The new Shipwreck’d’ Studio Gallery, which features artworks reflecting environmental themes.
Co owner, Tim Growcott jokes that the occasionally uneven floor at his Rosebud art gallery prompted its name.
After all, the floor is reminiscent of the rise and fall of ocean waves.
But jokes aside, the name — Shipwreck’d Studio Gallery — reflects the strong marine and environmental themes of the artworks on display.
Many of the pieces made by Growcott — who teamed up with fellow Chisholm art students Mahon Bowe and Isabelle Sury to set up the gallery — are made from items found on the beach.
“We all love the beach,” Growcott said.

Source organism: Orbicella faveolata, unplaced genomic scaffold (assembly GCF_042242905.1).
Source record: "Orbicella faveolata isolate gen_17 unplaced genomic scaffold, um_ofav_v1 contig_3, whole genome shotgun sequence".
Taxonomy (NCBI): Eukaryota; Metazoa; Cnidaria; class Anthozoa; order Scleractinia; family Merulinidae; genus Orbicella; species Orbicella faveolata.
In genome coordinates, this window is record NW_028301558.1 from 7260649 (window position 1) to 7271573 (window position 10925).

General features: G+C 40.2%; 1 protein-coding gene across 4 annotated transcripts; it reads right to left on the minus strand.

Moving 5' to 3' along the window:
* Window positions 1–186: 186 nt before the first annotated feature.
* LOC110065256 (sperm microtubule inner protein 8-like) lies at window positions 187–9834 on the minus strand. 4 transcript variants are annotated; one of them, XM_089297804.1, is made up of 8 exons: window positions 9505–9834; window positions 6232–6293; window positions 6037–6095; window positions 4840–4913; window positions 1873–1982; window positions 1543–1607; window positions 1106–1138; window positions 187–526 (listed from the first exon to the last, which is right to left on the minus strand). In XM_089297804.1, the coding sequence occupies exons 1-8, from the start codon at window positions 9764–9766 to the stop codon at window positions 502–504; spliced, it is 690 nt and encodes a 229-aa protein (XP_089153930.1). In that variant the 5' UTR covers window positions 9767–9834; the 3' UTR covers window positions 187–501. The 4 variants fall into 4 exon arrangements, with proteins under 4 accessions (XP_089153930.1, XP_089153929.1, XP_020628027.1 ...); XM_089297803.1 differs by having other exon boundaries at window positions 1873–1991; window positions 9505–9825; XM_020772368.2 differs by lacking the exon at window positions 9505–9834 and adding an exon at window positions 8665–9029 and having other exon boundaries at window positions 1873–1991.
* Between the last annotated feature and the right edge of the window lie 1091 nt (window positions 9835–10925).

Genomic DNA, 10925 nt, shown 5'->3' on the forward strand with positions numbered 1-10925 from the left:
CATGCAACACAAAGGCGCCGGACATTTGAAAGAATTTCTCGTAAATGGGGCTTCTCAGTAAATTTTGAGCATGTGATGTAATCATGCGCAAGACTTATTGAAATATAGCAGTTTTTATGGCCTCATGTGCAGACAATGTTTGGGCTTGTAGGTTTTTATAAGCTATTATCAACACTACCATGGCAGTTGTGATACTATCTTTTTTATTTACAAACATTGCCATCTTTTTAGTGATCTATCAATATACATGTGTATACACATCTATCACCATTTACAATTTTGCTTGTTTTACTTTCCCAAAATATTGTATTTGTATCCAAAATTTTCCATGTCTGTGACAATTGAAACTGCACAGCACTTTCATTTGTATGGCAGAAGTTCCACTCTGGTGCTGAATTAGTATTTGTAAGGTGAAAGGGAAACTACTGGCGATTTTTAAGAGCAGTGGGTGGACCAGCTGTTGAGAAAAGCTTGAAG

Driftwood and other pieces of marine debris are routinely incorporated into the artworks.
“There’s an enormous amount of washed up and underused material. It gets wasted,” he said.
“It’s seeing the value in what appears to be rubbish or of no value. We want to change how people think about what they throw away.”
Growcott says art can transform virtually any item.
“It can create a new way of looking. It’s about showing that art is accessible and there for everyone.”
Shipwreck’d Studio Gallery, 7 Rosebud Pde, Rosebud.
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